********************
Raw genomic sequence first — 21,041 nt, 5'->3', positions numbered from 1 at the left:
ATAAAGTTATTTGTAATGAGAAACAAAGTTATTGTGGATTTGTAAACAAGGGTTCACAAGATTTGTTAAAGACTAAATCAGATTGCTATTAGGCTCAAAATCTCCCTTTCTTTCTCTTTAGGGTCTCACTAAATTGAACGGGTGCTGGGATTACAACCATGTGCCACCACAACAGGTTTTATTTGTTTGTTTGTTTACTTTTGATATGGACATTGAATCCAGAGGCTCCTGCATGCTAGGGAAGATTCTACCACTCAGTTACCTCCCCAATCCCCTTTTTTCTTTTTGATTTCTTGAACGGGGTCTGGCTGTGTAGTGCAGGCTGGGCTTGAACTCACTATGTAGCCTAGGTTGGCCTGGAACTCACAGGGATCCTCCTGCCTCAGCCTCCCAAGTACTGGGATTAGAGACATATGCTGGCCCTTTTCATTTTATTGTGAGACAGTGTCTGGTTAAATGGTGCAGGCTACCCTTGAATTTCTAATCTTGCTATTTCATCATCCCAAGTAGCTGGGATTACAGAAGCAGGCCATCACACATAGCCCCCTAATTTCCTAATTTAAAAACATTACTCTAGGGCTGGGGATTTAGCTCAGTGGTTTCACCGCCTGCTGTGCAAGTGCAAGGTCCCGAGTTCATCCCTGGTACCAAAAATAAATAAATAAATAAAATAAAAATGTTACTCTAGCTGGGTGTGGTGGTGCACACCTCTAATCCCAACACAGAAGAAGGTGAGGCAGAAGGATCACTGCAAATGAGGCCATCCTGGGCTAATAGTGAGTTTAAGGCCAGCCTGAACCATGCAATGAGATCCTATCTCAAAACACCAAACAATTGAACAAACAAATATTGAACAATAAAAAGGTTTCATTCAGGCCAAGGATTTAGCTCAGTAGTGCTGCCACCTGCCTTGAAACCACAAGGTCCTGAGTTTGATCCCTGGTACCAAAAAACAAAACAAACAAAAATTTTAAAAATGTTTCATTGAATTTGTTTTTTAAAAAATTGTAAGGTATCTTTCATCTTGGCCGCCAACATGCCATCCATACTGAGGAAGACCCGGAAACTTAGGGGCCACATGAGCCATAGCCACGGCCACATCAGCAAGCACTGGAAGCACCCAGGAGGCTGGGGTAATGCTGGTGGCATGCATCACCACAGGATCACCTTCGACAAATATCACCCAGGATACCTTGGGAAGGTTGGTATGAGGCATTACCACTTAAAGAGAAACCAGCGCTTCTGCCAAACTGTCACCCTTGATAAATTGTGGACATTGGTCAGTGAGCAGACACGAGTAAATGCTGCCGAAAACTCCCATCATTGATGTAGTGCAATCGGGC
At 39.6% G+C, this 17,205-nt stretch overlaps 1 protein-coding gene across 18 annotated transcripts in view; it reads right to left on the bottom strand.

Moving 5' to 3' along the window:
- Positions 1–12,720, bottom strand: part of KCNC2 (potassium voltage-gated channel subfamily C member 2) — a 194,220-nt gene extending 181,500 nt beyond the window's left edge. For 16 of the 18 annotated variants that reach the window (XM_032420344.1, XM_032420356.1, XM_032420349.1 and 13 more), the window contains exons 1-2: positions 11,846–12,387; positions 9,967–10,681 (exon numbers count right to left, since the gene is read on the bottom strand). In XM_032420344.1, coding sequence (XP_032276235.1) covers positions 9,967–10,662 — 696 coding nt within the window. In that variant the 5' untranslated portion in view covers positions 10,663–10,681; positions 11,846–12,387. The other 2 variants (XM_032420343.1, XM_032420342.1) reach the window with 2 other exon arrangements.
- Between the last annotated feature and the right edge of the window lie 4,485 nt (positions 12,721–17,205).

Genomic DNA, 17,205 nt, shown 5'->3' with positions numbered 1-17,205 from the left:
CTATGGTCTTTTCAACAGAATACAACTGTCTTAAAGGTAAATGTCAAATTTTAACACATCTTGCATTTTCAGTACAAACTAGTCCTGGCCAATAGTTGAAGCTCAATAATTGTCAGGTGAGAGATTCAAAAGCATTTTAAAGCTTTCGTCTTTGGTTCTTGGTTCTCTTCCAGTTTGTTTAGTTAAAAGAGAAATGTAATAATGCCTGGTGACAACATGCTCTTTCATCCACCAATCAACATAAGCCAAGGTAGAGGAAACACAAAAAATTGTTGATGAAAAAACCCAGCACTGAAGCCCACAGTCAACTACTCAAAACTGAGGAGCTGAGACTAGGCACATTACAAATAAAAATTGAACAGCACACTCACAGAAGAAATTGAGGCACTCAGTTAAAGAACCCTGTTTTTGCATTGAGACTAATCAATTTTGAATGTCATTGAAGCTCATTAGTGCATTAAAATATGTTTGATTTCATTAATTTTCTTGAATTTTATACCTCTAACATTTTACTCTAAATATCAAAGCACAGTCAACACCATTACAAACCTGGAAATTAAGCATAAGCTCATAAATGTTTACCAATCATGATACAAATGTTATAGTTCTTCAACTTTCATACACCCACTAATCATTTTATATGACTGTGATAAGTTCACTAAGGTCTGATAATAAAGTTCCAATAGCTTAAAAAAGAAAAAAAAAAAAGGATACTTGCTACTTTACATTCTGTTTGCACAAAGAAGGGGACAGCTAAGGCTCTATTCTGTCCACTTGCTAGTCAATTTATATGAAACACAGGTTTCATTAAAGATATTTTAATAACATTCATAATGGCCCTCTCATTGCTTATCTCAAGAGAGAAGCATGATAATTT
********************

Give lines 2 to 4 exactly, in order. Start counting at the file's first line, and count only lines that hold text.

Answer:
ATAAAGTTATTTGTAATGAGAAACAAAGTTATTGTGGATTTGTAAACAAGGGTTCACAAGATTTGTTAAAGACTAAATCAGATTGCTATTAGGCTCAAAATCTCCCTTTCTTTCTCTTTAGGGTCTCACTAAATTGAACGGGTGCTGGGATTACAACCATGTGCCACCACAACAGGTTTTATTTGTTTGTTTGTTTACTTTTGATATGGACATTGAATCCAGAGGCTCCTGCATGCTAGGGAAGATTCTACCACTCAGTTACCTCCCCAATCCCCTTTTTTCTTTTTGATTTCTTGAACGGGGTCTGGCTGTGTAGTGCAGGCTGGGCTTGAACTCACTATGTAGCCTAGGTTGGCCTGGAACTCACAGGGATCCTCCTGCCTCAGCCTCCCAAGTACTGGGATTAGAGACATATGCTGGCCCTTTTCATTTTATTGTGAGACAGTGTCTGGTTAAATGGTGCAGGCTACCCTTGAATTTCTAATCTTGCTATTTCATCATCCCAAGTAGCTGGGATTACAGAAGCAGGCCATCACACATAGCCCCCTAATTTCCTAATTTAAAAACATTACTCTAGGGCTGGGGATTTAGCTCAGTGGTTTCACCGCCTGCTGTGCAAGTGCAAGGTCCCGAGTTCATCCCTGGTACCAAAAATAAATAAATAAATAAAATAAAAATGTTACTCTAGCTGGGTGTGGTGGTGCACACCTCTAATCCCAACACAGAAGAAGGTGAGGCAGAAGGATCACTGCAAATGAGGCCATCCTGGGCTAATAGTGAGTTTAAGGCCAGCCTGAACCATGCAATGAGATCCTATCTCAAAACACCAAACAATTGAACAAACAAATATTGAACAATAAAAAGGTTTCATTCAGGCCAAGGATTTAGCTCAGTAGTGCTGCCACCTGCCTTGAAACCACAAGGTCCTGAGTTTGATCCCTGGTACCAAAAAACAAAACAAACAAAAATTTTAAAAATGTTTCATTGAATTTGTTTTTTAAAAAATTGTAAGGTATCTTTCATCTTGGCCGCCAACATGCCATCCATACTGAGGAAGACCCGGAAACTTAGGGGCCACATGAGCCATAGCCACGGCCACATCAGCAAGCACTGGAAGCACCCAGGAGGCTGGGGTAATGCTGGTGGCATGCATCACCACAGGATCACCTTCGACAAATATCACCCAGGATACCTTGGGAAGGTTGGTATGAGGCATTACCACTTAAAGAGAAACCAGCGCTTCTGCCAAACTGTCACCCTTGATAAATTGTGGACATTGGTCAGTGAGCAGACACGAGTAAATGCTGCCGAAAACTCCCATCATTGATGTAGTGCAATCGGGC
At 39.6% G+C, this 17,205-nt stretch overlaps 1 protein-coding gene across 18 annotated transcripts in view; it reads right to left on the bottom strand.

Moving 5' to 3' along the window: